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12/16/97 COMMONWEALTH PENNSYLVANIA v. DANIEL DAVIS

December 16, 1997

COMMONWEALTH OF PENNSYLVANIA, APPELLEE
v.
DANIEL DAVIS, APPELLANT



Appeal from the Judgment of Sentence November 15, 1996, In the Court of the Court of Common Pleas of Lackawanna County, Criminal Division at No. 94-CR-1375 94-CR-1880. Before O'MALLEY, J.

Before: McEWEN, P.j., Beck, J. and Cercone, P.j.e. Opinion BY Beck, J.

The opinion of the court was delivered by: Beck

OPINION BY BECK, J.:

Filed December 16, 1997

In this appeal we decide, inter alia, whether the sentencing court erred in imposing separate sentences for the convictions of conspiracy to commit robbery and conspiracy to commit third-degree murder. We find that pursuant to 18 Pa.C.S.A. § 903 (c) the sentences should merge and the court erred in imposing separate sentences. We therefore remand for resentencing.

Before addressing the sentencing question we decide whether the trial court erred in precluding appellant from presenting certain witness testimony and whether appellant was prejudiced by admission of a pre-trial identification.

Appellant was found guilty of third-degree murder and related offenses. Armed with a baseball bat, appellant and several of his friends sought out the victim with the intention of collecting a drug debt. Following a brutal attack by appellant and the others, the victim died. Appellant was the only person to face trial; his cohorts pled guilty to third-degree murder. A jury found appellant guilty of third-degree murder, conspiracy to commit third degree murder and conspiracy to commit robbery. He received separate, consecutive sentences for each charge, resulting in an aggregate prison term of fourteen (14) to forty (40) years.

Appellant claims that he was precluded from presenting the testimony of two witnesses who would have testified in his favor. Appellant asserts that his effort to offer the witnesses was deliberately undermined by the prosecutor, who threatened the witnesses with perjury charges in the event they took the stand. As a direct result of the threats, appellant claims, the witnesses exercised their Fifth Amendment right not to testify. Appellant characterizes this incident as a violation of his due process rights, specifically his right to compulsory process for obtaining witnesses in his favor. See Commonwealth v. Holloman, 424 Pa. Super. 73, 621 A.2d 1046, 1053-54 (1993).

Two of appellant's partners in crime, Tracy Parks and Dennis Stokes, were sought by appellant to testify in his defense at trial. At the time of trial, both men had pled guilty to third-degree murder for their part in the victim's death. Parks had given a statement to law enforcement personnel at the time he was arrested and both men had appeared before the court for guilty plea colloquies. Appellant wanted the men to testify about their statements to police and the court since, in appellant's opinion, those statements would be favorable to him at trial.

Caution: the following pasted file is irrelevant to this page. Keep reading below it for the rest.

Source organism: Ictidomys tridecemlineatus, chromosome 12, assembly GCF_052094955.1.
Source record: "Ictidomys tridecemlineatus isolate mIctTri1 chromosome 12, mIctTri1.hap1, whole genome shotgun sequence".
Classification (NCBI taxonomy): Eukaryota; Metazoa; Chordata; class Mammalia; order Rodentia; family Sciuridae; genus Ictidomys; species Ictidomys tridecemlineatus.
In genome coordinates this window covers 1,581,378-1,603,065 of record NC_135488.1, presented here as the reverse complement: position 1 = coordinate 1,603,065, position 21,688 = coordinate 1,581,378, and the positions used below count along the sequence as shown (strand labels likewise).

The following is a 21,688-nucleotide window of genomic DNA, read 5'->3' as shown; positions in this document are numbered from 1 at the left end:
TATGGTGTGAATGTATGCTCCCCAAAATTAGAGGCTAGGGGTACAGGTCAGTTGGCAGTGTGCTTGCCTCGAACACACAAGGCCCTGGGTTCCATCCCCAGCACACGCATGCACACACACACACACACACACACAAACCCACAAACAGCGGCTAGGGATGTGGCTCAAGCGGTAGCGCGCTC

The court held an extensive in-camera hearing on the issue of the prosecutor's alleged threat and its impact on Parks and Stokes. After a thorough analysis of the claims made by appellant, the allegations against the prosecutor and the position of the two witnesses (both of whom testified before the Judge), the court concluded that the witnesses were entitled to invoke their Fifth Amendment rights. The court further found that the invocation of those rights could not be attributed to any alleged or perceived threats by the prosecutor. The court concluded that the testimony of Stokes and Parks would not have been beneficial to appellant, that the reason the two men refused to testify was not based solely on their fear of perjury charges, but on their involvement with other, uncharged criminal conduct not related to the death of the victim, and that appellant had failed to meet his burden in establishing prejudice as a result of the court's ruling. In its opinion, the court explained:

An examination of the testimony leads us to believe that neither Stokes nor Parks was prepared, or in a position, to testify on the [appellant's] behalf anyway. . . . In light of the disinclination of both these witnesses to testify for the [appellant] and also their legitimate reasons for invoking the Fifth Amendment, we are convinced that Mr. Minora's [the prosecutor's] comment was not the reason why Parks and Stokes ultimately chose not to testify. Viewing the episode as a whole we cannot say that Parks and Stokes were precluded from making a free and voluntary choice whether or not to testify. . . .

defendant must establish more than the mere absence of testimony. There must be a plausible showing that an act by the government caused the loss or erosion of testimony that was both material and favorable to the defense. Therefore, in order to prevail on such a due process claim, an accused must, at a minimum, demonstrate some plausible nexus between the challenged government conduct and the absence of certain testimony. . . . No such nexus has been demonstrated here.

Trial Court Opinion at 7-10 (citation omitted).

The court applied the proper standard in assessing appellant's claim. See Holloman, supra (defendant must establish that precluded testimony was material and favorable). Upon review of the applicable case law and the lengthy transcript wherein the court addressed this issue, we ...


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